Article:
Neural Control and Synaptic Plasticity for Adaptive Obstacle Avoidance of Autonomous Drones
Drones are used in an increasing number of applications including inspection, environment mapping, and search and rescue operations. During these missions, they might face complex environments with many obstacles, sharp corners, and deadlocks. Thus, an obstacle avoidance strategy that allows them to successfully navigate in such environments is needed. Different obstacle avoidance techniques have been developed. Most of them require complex sensors (like vision or a sensor array) and high computational power. In this study, we propose an alternative approach that uses two simple ultrasonic-based distance sensors and neural control with synaptic plasticity for adaptive obstacle avoidance. The neural control is based on a two-neuron recurrent network. Synaptic plasticity of the network is done by an online correlation-based learning rule with synaptic scaling. By doing so, we can effectively exploit changing neural dynamics in the network to generate different turning angles with short-term memory for a drone. As a result, the drone can fly around and adapt its turning angle for avoiding obstacles in different environments with a varying density of obstacles, narrow corners, and deadlocks. Consequently, it can successfully explore and navigate in the environments without collision. The neural controller was developed and evaluated using a physical simulation environment.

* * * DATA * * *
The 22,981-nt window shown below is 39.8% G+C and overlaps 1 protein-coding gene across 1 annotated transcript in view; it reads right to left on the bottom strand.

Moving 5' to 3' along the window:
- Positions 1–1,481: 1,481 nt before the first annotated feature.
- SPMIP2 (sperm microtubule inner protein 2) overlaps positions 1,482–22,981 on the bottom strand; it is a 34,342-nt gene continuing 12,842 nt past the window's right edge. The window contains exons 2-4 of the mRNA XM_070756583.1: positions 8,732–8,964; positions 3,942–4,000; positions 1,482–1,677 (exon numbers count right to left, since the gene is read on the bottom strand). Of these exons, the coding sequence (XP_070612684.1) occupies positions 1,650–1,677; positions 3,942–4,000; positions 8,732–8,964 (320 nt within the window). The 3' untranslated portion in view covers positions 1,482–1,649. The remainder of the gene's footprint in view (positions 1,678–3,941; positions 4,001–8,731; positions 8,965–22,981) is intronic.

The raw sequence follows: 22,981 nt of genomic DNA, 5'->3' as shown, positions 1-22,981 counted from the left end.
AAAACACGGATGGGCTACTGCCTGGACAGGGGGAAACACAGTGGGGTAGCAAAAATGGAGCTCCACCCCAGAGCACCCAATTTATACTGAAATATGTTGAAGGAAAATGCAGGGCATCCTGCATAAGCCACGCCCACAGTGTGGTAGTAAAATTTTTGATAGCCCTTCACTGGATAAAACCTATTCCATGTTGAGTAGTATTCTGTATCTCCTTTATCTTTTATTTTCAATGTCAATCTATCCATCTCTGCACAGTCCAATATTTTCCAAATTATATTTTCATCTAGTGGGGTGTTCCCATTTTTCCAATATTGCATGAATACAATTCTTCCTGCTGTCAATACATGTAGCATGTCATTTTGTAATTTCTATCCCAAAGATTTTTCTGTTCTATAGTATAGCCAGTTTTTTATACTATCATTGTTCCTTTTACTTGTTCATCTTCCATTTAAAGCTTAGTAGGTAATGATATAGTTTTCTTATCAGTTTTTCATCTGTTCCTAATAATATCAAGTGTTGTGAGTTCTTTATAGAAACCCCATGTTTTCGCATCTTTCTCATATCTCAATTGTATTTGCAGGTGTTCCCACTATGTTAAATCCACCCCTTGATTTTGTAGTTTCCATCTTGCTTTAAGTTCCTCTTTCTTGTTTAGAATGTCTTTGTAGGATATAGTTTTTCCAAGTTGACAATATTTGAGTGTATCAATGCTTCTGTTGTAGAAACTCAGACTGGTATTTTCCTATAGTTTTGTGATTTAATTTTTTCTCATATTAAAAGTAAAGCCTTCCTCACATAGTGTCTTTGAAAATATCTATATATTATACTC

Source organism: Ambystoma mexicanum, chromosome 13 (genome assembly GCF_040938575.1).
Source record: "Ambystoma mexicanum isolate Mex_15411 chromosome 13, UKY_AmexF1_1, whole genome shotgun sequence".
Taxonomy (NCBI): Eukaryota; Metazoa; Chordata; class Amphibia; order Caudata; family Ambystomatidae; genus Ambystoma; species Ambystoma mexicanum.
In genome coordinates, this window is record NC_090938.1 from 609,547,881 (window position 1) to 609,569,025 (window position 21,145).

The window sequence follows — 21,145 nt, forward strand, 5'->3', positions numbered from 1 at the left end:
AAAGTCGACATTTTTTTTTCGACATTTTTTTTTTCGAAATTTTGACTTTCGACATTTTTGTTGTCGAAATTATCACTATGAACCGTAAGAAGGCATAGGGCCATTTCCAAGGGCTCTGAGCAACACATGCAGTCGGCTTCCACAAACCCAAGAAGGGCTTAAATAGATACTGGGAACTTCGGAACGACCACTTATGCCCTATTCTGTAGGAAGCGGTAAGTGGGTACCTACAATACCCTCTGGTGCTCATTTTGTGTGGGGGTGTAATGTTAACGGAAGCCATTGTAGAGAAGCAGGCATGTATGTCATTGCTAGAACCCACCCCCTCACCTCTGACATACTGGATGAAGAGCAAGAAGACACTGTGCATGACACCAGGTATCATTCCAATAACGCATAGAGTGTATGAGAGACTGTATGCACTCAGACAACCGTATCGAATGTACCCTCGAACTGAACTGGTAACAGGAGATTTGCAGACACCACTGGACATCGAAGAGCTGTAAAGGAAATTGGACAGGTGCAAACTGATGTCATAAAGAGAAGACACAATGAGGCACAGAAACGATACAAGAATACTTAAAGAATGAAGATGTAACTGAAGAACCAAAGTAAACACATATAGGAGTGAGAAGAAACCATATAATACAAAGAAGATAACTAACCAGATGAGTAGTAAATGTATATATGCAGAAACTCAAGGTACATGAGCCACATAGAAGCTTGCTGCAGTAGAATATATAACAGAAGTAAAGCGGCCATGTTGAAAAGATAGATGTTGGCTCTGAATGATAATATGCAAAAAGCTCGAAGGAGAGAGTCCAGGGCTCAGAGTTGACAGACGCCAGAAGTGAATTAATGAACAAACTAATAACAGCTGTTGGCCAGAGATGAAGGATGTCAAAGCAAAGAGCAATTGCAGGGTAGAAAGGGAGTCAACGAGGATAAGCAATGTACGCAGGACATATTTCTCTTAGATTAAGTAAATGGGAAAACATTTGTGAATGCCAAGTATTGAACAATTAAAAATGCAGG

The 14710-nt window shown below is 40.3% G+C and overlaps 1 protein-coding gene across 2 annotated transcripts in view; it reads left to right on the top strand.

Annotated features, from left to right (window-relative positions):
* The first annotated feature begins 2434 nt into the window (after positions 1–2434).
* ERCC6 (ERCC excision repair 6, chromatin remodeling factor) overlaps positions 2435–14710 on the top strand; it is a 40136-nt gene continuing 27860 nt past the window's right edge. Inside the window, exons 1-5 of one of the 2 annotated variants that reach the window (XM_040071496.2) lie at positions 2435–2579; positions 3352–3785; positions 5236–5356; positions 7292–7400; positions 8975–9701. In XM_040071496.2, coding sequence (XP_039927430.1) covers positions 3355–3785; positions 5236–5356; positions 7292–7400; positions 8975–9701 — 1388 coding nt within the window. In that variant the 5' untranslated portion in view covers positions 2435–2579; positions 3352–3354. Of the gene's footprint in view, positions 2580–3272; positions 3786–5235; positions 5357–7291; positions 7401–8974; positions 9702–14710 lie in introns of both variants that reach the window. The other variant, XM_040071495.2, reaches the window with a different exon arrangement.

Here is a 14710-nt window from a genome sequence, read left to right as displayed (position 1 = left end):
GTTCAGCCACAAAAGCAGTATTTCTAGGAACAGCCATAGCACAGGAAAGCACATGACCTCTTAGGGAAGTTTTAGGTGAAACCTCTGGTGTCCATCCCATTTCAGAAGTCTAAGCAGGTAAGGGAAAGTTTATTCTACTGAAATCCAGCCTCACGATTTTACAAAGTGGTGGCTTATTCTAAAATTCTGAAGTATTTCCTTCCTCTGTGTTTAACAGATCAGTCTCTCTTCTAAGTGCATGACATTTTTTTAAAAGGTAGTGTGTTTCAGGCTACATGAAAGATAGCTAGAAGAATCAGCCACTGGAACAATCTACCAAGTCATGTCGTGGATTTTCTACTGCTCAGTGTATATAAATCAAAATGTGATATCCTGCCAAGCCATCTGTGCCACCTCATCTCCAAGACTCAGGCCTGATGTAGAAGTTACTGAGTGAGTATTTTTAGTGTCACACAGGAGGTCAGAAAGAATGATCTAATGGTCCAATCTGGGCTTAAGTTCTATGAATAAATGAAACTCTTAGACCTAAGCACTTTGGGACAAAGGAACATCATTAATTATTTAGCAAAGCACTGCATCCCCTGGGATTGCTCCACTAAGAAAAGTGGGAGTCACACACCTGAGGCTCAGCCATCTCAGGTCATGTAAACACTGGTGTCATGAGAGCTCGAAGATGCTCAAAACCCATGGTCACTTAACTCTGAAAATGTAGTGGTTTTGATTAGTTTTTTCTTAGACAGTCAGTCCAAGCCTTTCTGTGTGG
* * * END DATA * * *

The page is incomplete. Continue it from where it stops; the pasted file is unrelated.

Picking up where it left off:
This research was supported partly by Center for BioRobotics (CBR) at the University of Southern Denmark (SDU) and Startup Grant-IST Flagship research of Vidyasirimedhi Institute of Science & Technology (VISTEC).
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